SALT LAKE CITY — Prominent conservative voices such as Utah Sen. Mike Lee and Texas Sen. Ted Cruz are urging like-minded Americans to leave Twitter for a new social media platform named Parler.
But in an increasingly fractured nation, is it wrong for conservatives or liberals to sequester themselves in the public square, expanding what some analysts have called an echo chamber of political thought?
To some political analysts, it’s a question worth considering as “Twexit” gathers steam in conservative circles.
Launched by Colorado software developer John Matze, Parler has been around since 2018. The name comes from the French word meaning “to speak,” which is pronounced “par-lay,” although Matze has said it’s evolved into “par-ler.” (But the posts that users make are pronounced “par-lays.”)
Regardless of how you pronounce it, more people are using the app. Matze said last year that the service had 100,000 users; now he says it has nearly 2 million, although Politico reported Thursday that some accounts that appear to represent Congress members are fake.
The venture owes its surge in popularity to two factors: endorsements by popular conservatives, including Lee, who has asked President Donald Trump to join the platform; and recent crackdowns by other platforms on what they consider hate speech and misinformation, which some Republicans see as an effort to silence conservatives.
Trump, who has long used Twitter to communicate directly with his base and mock his critics, is at the center of the action.
Twitter’s decision in May to flag some of Trump’s posts as misleading led the president to order a broad investigation of social media’s legal protections. The executive order was swiftly challenged in court by the nonprofit Center for Democracy and Technology. Meanwhile, other platforms, including Twitch and Reddit, have moved to restrict posts by Trump supporters, leading Wired magazine to declare “Social media drops the hammer on Team Trump.”
And big advertisers, such as Coca-Cola and Starbucks, have recently said they will stop advertising on social media, as a boycott against Facebook began Wednesday.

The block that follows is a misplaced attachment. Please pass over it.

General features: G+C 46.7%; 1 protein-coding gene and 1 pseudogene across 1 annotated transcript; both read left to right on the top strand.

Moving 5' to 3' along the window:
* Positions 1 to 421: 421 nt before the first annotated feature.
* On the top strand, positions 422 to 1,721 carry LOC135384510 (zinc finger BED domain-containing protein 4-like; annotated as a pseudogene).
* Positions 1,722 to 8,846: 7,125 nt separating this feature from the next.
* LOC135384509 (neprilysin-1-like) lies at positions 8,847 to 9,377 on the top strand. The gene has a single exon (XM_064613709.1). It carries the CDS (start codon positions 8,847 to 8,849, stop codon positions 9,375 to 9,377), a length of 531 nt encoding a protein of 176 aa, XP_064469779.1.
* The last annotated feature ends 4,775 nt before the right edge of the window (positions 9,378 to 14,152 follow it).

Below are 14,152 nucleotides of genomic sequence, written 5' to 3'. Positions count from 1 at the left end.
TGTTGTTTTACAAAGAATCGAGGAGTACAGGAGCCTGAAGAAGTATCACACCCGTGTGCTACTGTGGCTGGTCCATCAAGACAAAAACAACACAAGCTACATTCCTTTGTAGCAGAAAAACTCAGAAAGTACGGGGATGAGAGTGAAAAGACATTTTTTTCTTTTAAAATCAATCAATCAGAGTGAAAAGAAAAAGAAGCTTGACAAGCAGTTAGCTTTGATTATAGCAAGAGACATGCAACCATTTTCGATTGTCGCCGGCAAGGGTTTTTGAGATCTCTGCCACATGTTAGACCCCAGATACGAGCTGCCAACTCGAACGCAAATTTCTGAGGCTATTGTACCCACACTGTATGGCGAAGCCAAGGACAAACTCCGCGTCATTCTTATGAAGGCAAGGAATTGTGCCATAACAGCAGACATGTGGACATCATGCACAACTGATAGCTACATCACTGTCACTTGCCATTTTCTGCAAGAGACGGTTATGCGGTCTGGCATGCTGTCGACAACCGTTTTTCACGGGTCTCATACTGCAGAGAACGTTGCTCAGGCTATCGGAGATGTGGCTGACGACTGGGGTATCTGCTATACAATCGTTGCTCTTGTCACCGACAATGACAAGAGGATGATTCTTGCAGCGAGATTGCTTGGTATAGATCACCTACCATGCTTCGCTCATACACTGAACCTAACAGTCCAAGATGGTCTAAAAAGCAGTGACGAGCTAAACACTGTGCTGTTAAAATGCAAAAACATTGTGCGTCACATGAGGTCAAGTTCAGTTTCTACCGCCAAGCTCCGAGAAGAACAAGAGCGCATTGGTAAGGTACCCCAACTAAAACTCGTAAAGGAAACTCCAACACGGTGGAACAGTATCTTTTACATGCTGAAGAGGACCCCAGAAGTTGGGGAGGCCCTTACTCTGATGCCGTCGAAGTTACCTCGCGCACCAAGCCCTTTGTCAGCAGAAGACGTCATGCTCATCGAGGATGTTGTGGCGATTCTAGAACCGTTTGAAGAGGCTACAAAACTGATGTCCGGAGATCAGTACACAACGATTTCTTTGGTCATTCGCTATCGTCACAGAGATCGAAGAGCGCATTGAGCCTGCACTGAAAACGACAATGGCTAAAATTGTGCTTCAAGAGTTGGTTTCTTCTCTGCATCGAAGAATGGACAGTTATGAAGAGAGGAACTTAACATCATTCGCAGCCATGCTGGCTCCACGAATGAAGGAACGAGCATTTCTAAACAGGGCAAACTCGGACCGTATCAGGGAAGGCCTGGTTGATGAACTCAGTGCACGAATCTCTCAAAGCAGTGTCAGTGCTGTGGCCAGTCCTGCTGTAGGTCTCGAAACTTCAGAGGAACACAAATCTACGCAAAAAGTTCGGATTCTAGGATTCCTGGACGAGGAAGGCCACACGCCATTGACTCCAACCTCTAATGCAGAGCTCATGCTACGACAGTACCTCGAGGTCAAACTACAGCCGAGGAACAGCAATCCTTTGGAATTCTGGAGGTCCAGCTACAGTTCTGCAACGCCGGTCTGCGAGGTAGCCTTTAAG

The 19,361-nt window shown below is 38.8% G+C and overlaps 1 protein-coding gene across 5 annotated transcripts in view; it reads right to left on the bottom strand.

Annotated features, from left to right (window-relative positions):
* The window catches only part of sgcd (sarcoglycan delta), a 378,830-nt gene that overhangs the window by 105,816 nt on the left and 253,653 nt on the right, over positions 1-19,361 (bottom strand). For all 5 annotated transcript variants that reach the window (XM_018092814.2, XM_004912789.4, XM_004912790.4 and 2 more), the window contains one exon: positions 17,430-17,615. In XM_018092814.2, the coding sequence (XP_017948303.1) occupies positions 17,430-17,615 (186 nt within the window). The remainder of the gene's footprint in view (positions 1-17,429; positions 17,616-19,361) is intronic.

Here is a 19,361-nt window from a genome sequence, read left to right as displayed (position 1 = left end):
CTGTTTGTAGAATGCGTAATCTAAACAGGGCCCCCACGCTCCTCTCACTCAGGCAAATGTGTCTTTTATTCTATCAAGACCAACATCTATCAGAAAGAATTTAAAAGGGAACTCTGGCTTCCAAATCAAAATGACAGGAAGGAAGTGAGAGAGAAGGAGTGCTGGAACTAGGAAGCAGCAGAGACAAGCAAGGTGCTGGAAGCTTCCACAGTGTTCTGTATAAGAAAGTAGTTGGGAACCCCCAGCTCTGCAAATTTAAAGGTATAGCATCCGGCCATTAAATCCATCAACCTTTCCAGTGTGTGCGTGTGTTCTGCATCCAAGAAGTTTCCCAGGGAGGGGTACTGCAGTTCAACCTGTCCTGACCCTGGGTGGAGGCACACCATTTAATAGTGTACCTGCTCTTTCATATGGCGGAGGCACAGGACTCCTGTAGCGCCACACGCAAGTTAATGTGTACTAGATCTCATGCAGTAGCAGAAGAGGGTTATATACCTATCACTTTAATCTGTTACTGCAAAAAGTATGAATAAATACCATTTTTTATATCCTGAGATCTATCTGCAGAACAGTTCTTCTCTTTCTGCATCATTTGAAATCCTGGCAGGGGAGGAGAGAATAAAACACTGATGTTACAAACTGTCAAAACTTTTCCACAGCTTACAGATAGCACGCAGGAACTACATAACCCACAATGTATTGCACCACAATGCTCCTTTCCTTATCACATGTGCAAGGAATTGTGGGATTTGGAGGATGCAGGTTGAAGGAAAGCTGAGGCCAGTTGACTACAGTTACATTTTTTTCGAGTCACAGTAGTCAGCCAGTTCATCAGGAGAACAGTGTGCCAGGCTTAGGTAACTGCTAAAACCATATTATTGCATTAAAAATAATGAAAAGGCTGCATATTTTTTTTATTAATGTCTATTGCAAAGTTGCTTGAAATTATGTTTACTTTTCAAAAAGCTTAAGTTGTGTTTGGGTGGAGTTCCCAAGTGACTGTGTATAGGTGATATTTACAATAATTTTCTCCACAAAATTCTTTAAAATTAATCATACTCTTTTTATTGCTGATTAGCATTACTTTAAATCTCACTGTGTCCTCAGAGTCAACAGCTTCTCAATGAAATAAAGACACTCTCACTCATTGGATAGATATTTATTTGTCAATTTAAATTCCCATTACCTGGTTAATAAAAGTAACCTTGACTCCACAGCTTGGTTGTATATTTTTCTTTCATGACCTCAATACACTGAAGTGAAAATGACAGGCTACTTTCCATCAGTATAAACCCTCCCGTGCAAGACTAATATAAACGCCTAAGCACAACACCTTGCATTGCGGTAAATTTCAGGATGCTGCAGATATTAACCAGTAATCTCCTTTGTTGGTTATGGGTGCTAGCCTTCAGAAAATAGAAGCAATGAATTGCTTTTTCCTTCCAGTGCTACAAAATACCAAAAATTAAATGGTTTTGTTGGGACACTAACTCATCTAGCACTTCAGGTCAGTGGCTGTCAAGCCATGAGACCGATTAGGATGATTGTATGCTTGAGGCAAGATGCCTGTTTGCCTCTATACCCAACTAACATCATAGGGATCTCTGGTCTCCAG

The uproar has created an opportunity for Parler, which bills itself in the Apple app store as “unbiased social media” focused on protecting user’s rights. Matze has said he wants the app to be a blend of Twitter and Facebook-owned Instagram, and that any opinion that is genuine should be welcome in the public square, even if it’s controversial.
“If somebody says something that’s unpopular or that you think is fake, if that’s a genuine person and that’s their genuine belief, then they should be able to do that,” Matze said on the radio show of The Federalist.
The room where it happens
Lee, who remained active on Twitter as of Tuesday, recently told Dennis Romboy of the Deseret News why he hopes the president will embrace Parler. “The American people need more choices in online platforms and President Trump could help establish a Parler community with his significant following,” Lee said.
So far, the president hasn’t taken that advice, although many of his associates and family members have, including the president’s lawyer Rudy Giuliani and sons Donald Trump Jr. and Eric Trump.
And a Parler account with the name @Realdonaldtrumptweets is a replica of the president’s Twitter account, including his tweets, headshot and background photo.
Twitter is not the largest social-media platform — Facebook is — but its influence is outsized, which presents a quandary for anyone in the public eye, said David French, senior editor of the conservative online journal The Dispatch and author of the forthcoming book “Divided We Fall.”
“Twitter punches above its weight in influence because that’s where the influence makers focus their time. It’s the chat room of the American elite right now. That’s why there’s such anger and outrage when somebody is kicked off that platform. It’s like you’re no longer in the room where it happened,” French said.
For all its influence, Twitter is used by a minority of Americans. According to Pew Research Center, about 22% of people in the U.S. have a Twitter account, compared to the 73% who use YouTube and the 69% who have a Facebook account.